Club3D Radeon HD 7790 Crossfire review -
Hardware setup | Power consumption
Installation of any of the AMD Radeon cards is really easy. Once the card is seated into the PC, make sure you hook up the monitor and of course any external power connectors like 6 and/or 8-pin PEG power connectors. Preferably get yourself a power supply that has these PCIe PEG connectors native (converting them from a Molex Peripheral connector anno 2013 we feel is a no-go).
Once done, we boot into Windows, install the latest ATI Catalyst drivers and after a reboot all should be working.
Mind you though that in the Catalyst Control panel you'll need to activate Crossfire mode manually if you are using two cards. No further configuration is required or needed unless you like to tweak the settings, for which you can open the Catalyst Control Center.
If you install two cards, don't forget the Crossfire bridge. In the driver Crossfire mode should already be activated for you.
Let's have a look at how much power draw we measure with this graphics card installed.
The methodology: We have a device constantly monitoring the power draw from the PC. We simply stress the GPU, not the processor. The before and after wattage will tell us roughly how much power a graphics card is consuming under load.
Our test system is based on a power hungry Core i7 - X79 system. This setup is overclocked to 4.60 GHz on all cores. Next to that we have energy saving functions disabled for this motherboard and processor (to ensure consistent benchmark results). On average we are using roughly 50 to 100 Watts more than a standard PC due to higher CPU clock settings, water-cooling, additional cold cathode lights etc.
We'll be calculating the GPU power consumption here, not the total PC power consumption.
Measured power consumption - single card
- System in IDLE = 100W
- System Wattage with GPU in FULL Stress = 174W
- Difference (GPU load) = 74W
- Add average IDLE wattage ~10W
- Subjective obtained GPU power consumption = ~ 84 Watts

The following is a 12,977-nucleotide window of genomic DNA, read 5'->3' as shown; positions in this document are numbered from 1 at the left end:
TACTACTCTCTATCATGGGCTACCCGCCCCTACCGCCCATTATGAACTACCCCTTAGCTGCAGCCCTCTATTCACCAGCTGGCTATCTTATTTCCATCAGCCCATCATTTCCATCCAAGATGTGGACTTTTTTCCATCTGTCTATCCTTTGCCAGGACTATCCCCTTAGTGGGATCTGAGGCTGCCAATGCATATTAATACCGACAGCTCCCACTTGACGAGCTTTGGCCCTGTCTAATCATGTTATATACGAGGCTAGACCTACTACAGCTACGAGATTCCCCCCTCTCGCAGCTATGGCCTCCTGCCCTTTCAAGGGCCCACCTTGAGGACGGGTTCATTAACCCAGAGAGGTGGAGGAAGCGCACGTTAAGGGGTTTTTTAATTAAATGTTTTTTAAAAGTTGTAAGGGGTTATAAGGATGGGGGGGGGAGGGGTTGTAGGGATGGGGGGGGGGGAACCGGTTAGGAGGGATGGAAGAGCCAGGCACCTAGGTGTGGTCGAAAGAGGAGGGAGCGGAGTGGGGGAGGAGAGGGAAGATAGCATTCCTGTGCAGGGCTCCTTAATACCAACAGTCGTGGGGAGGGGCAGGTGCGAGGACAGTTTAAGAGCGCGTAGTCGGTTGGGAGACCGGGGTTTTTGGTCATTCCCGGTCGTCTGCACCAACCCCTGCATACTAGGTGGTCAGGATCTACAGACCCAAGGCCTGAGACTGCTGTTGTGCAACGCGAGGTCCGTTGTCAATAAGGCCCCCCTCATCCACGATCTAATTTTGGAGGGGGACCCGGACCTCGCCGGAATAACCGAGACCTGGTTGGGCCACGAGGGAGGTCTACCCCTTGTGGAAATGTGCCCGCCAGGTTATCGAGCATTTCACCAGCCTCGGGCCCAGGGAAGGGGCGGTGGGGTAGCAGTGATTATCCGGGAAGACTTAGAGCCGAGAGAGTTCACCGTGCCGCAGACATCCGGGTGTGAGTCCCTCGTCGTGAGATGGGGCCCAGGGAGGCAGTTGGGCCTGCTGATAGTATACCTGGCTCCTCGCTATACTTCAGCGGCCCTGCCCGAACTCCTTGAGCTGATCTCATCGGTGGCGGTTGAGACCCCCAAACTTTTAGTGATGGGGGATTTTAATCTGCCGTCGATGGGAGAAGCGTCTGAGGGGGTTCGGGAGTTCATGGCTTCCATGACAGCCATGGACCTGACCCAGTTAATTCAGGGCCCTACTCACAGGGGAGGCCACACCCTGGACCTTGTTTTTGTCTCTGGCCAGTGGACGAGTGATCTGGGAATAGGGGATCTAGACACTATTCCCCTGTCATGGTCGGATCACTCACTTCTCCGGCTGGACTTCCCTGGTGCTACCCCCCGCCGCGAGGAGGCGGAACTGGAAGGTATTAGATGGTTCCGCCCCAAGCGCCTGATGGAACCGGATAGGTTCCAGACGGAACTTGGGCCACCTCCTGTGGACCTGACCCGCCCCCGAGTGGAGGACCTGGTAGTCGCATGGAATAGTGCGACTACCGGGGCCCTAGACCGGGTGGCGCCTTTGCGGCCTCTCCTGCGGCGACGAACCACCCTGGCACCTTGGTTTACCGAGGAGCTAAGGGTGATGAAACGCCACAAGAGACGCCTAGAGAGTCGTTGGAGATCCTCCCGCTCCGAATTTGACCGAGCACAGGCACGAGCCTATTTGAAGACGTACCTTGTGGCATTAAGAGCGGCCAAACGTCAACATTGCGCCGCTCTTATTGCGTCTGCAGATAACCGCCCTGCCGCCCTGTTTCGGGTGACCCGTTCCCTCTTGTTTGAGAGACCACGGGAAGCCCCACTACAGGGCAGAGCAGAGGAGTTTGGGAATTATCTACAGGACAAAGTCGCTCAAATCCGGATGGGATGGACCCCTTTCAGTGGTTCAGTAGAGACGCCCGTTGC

Measured power consumption - two cards
- System in IDLE = 102W
- System Wattage with GPU in FULL Stress = 245W
- Difference (GPU load) = 143W
- Add average IDLE wattage ~20W
- Subjective obtained GPU power consumption = ~ 163 Watts
Mind you that the system wattage is measured at the wall socket side and there are other variables like PSU power efficiency. So this is a calculated value, albeit a very good one.
Above, we have a chart of relative power consumption. Again the Wattage shown is the card with the GPU(s) stressed 100%, showing only the peak GPU power draw, not the power consumption of the entire PC and not the average gaming power consumption.
Here is Guru3D's power supply recommendation:
- One card - On your average system the card requires you to have a 500 Watt power supply unit.
- Two cards in Crossfire - On your average system the cards require you to have a 600 Watt power supply unit as minimum.
If you are going to overclock your GPU or processor, then we do recommend you purchase something with some more stamina.
There are many good PSUs out there, please do have a look at our many PSU reviews as we have loads of recommended PSUs for you to check out in there. What would happen if your PSU can't cope with the load:
- bad 3D performance
- crashing games
- spontaneous reset or imminent shutdown of the PC
- freezing during gameplay
- PSU overload can cause it to break down
Let's move to the next page where we'll look into GPU heat levels and noise levels coming from this graphics card.
We test and review the Club3D Radeon HD 7870 Joker, this is the much discussed 7870 card that in fact has a 7900 series GPU, the Tahiti LE. For a fair amount of money this series 7800 product now offers 7900 series performance. Armed with 2GB of graphics memory it hits a sweet spot gaming performance wise and to date it one of the more popular products in the mainstream segment. Let's check out the Club3D Radeon HD 7870 Joker.
Club3D Radeon HD 7790 Crossfire review
In this article test and review the Club3D Radeon HD 7790 Crossfire incl Frametimes. If you need a little more value for money then the 13 Series R7790 might be just what you are looking for. This card is all about saving money and costs roughly 130 EUR. Have peek at our review where we'll test the 13 Series from Club3D.
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Club3D jumped the 7800 bandwagon as well with several models, and for this review we'll be looking at their Radeon HD 7850 Royal Queen edition which comes with 1 GB of graphics memory. The product comes default in many ways, except the cooler. Club3D uses a small PCB and pretty slim dual-slot cooler making the card very easy to install. The graphics card is equipped with one 6-pin PCIe power connector. As mentioned the card comes default/reference clocked at 860 MHz and the memory is clocked at a 4800 MHz reference as well.
Club3D Radeon HD 6870 X2 review
We review the Club3D Radeon HD 6870 X2. A dual-GPU Barts based graphics card. AMD had nothing to do with this design, this is a custom design product. Admittedly we just love that stuff. So we'll head over into the review, we'll cover a thing or two about BARTS based processors, have a closer look at the Club3D Radeon HD 6870 X2.